At first glance, Nayan Chatterjee may look like your average teenager – casual clothes and laid-back mannerisms. But once he starts talking about racing and motorsports, you can see the passion in him, the passion for speed that has taken the 19-year-old from the karting tracks in Mumbai to international podiums.
Nayan is an international kart racer who has participated in several racing championships across the country and the world. Competing in the ‘senior’ category since 2013, Nayan has won more than 25 national trophies and in his fifth year in the competitive kart racing,
In a chat with Firstpost, Nayan Chatterjee spoke about taking up racing as a career, his journey to the podium, the growth of and response to motorsports in India, his goals for the future and more.
On starting on the road to racing
I started karting when I was 13, I used to go to Powai and have fun on the track. My mum used to take me and there were times when I used to sit for 10 minutes, drive around and come back and there were times when I used to sit there for the whole day, beat the lap record and get my name up there. So we went for a training program, and the coach said I have some talent and I should do this race. Then I did the JK Tyres rookie cup and I finished 12th in my first race, so he said this is really good result and we should start national championship. In 2012, I started in the national championship where I finished second in the Senior Max and I won the kart open twice in a row. In 2015, I finished third in the championship again, and in 2016, I finished the Asia Max Rotax Max DD2 championship in second place, I have also finished third in the BMW now, so quite a few championships in hand, but you always want to do more.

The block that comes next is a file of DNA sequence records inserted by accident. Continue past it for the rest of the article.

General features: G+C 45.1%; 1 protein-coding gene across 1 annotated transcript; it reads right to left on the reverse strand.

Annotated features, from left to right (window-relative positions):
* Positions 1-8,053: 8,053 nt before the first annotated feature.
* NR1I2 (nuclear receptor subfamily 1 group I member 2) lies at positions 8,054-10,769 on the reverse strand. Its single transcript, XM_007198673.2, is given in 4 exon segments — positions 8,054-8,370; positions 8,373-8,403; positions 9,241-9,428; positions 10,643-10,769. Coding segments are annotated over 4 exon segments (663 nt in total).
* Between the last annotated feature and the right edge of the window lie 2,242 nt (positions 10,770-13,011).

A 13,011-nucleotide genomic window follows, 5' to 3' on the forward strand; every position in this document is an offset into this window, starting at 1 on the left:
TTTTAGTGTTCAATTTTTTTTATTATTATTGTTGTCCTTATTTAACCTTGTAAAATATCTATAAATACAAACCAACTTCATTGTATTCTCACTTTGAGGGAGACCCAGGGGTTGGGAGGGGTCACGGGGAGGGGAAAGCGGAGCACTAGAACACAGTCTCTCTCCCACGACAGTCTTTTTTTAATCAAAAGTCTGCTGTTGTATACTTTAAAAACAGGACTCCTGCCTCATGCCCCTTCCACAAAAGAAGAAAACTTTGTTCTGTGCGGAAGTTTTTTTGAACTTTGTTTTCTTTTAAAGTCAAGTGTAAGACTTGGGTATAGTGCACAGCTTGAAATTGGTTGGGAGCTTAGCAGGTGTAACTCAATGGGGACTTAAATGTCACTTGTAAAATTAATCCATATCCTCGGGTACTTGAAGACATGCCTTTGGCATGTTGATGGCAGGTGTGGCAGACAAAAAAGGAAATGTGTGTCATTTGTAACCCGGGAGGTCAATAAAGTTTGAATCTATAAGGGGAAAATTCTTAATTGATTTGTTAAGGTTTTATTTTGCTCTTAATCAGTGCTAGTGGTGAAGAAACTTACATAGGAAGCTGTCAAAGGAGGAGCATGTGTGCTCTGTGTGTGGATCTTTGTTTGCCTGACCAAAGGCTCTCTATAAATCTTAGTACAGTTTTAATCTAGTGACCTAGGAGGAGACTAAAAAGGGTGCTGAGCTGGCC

On going from karting for fun to choosing it as a career
To be honest, even I don’t know how it happened (laughs.) I just enjoy the thrill, sitting in a kart, and the speed was something I couldn’t get off my mind — the overtaking maneouvers, all the drivers, the ambience everything was just perfect, you just don’t feel like getting off the track. So once you are, you don’t feel like studying or doing anything, you just feel like driving around and the fun of winning is another level.
On his training and coaches
A multiple national champion and an international champion also, I have been trained by Akbar Ebrahim from Meco Motorsport and his son is Armaan Ebrahim who finished second in the Super Trofeo which took place in Asia. They are lovely coaches, and the best in India. No one is as experienced as Akbar Ebrahim, the first (Indian) driver to be called by Formula 1, but he couldn’t make it there but he is the first (Indian) driver to make it to F3 and probably win in it. He said that nothing comes in easy, you put in a lot of hard work, if you don’t work hard you don’t get what you aim for, and that’s the reason his son is doing so well. He is 27 now , he’s a very good friend of mine, and a great coach so I get to learn a lot.
On infrastructure for racing in India
India has got a few tracks but Mumbai has none. The best track in India right now is the Buddh International Circuit in Delhi, but unfortunately Formula 1 is not taking place there now. We have got a lot of place, we can build a lot more tracks I don’t know why it is not happening, so let’s just leave that to the experts. I trained at Kolhapur, it’s a track by the Mohites, even his son is racing right now, and I did a lot of training in Coimbatore in the formula cars.
On his family's reactions when he chose racing as a career option
To be honest, I was shocked my mum put me in racing (laughs.) My mum got me to a training camp and said that this is where I need to be. In the start she said that studies are most important and with racing, studies are also primary. To get ahead in life you need to be educated, so definitely she was the main supporter, and I have my aunt and my dad and my brother who have always been there.
On balancing sports career with academics